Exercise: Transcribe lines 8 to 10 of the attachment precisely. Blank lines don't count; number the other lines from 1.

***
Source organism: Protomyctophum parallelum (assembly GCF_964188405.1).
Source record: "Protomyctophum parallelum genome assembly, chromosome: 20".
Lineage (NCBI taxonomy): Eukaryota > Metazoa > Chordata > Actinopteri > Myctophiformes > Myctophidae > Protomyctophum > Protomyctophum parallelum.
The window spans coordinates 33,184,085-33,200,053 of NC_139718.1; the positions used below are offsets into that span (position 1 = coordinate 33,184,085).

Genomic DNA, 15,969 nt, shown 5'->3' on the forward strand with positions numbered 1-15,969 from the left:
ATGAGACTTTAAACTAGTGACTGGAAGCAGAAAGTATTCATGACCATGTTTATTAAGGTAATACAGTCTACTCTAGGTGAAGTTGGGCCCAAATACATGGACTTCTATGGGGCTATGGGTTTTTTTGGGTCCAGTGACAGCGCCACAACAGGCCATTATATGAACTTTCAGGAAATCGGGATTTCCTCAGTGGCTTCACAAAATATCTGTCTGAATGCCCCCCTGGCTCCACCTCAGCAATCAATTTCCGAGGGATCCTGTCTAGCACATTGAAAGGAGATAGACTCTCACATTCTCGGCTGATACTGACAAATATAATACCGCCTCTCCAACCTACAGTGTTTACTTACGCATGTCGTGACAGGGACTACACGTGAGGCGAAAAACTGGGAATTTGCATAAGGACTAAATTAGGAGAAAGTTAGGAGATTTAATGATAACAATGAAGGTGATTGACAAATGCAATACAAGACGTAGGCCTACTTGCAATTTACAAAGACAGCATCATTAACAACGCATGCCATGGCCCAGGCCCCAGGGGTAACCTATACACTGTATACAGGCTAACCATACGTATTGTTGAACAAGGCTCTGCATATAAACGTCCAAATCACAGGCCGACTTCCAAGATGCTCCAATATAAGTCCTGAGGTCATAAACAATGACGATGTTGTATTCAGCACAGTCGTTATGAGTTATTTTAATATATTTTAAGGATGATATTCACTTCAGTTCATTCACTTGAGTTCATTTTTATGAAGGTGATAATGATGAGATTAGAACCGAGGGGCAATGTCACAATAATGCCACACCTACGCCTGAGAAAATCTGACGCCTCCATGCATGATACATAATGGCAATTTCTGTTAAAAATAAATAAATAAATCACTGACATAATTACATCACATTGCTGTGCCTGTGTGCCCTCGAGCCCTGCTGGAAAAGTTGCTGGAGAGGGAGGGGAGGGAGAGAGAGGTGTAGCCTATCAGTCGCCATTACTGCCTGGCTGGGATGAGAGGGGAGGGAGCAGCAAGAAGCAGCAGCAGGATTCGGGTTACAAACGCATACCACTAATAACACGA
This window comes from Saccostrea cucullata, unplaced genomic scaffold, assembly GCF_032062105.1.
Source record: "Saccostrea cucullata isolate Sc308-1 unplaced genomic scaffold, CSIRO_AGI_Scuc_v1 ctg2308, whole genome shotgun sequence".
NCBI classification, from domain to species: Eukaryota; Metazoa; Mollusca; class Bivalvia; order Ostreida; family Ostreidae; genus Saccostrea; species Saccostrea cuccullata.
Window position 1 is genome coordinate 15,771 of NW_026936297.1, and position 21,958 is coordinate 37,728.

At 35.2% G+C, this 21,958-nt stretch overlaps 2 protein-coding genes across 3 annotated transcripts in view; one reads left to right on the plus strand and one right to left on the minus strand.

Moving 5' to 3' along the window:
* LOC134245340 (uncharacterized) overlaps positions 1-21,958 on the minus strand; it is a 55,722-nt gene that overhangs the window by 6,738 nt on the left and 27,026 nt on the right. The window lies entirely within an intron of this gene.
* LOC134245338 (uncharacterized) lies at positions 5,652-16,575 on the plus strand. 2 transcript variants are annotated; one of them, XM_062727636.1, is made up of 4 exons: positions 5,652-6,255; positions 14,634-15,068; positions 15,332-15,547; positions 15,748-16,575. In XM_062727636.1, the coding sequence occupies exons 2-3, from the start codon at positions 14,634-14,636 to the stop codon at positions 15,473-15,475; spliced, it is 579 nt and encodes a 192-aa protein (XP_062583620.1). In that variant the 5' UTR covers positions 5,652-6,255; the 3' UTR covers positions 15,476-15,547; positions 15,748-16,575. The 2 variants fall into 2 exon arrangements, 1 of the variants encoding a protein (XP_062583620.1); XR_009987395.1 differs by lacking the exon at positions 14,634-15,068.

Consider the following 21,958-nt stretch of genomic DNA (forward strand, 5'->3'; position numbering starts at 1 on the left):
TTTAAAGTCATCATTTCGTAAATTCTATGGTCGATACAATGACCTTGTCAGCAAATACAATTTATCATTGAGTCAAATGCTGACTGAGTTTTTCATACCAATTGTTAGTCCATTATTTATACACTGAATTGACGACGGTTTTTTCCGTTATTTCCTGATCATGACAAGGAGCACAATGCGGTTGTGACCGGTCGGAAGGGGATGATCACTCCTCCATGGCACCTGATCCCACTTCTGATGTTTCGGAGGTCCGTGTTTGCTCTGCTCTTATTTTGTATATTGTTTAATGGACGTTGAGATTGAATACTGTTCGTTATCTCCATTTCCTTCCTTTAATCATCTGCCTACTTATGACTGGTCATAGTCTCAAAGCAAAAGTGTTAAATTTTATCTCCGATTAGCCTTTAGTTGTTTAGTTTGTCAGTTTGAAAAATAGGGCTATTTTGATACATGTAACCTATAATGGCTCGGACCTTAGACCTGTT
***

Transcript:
Source record: "Saccostrea cucullata isolate Sc308-1 unplaced genomic scaffold, CSIRO_AGI_Scuc_v1 ctg2308, whole genome shotgun sequence".
NCBI classification, from domain to species: Eukaryota; Metazoa; Mollusca; class Bivalvia; order Ostreida; family Ostreidae; genus Saccostrea; species Saccostrea cuccullata.
Window position 1 is genome coordinate 15,771 of NW_026936297.1, and position 21,958 is coordinate 37,728.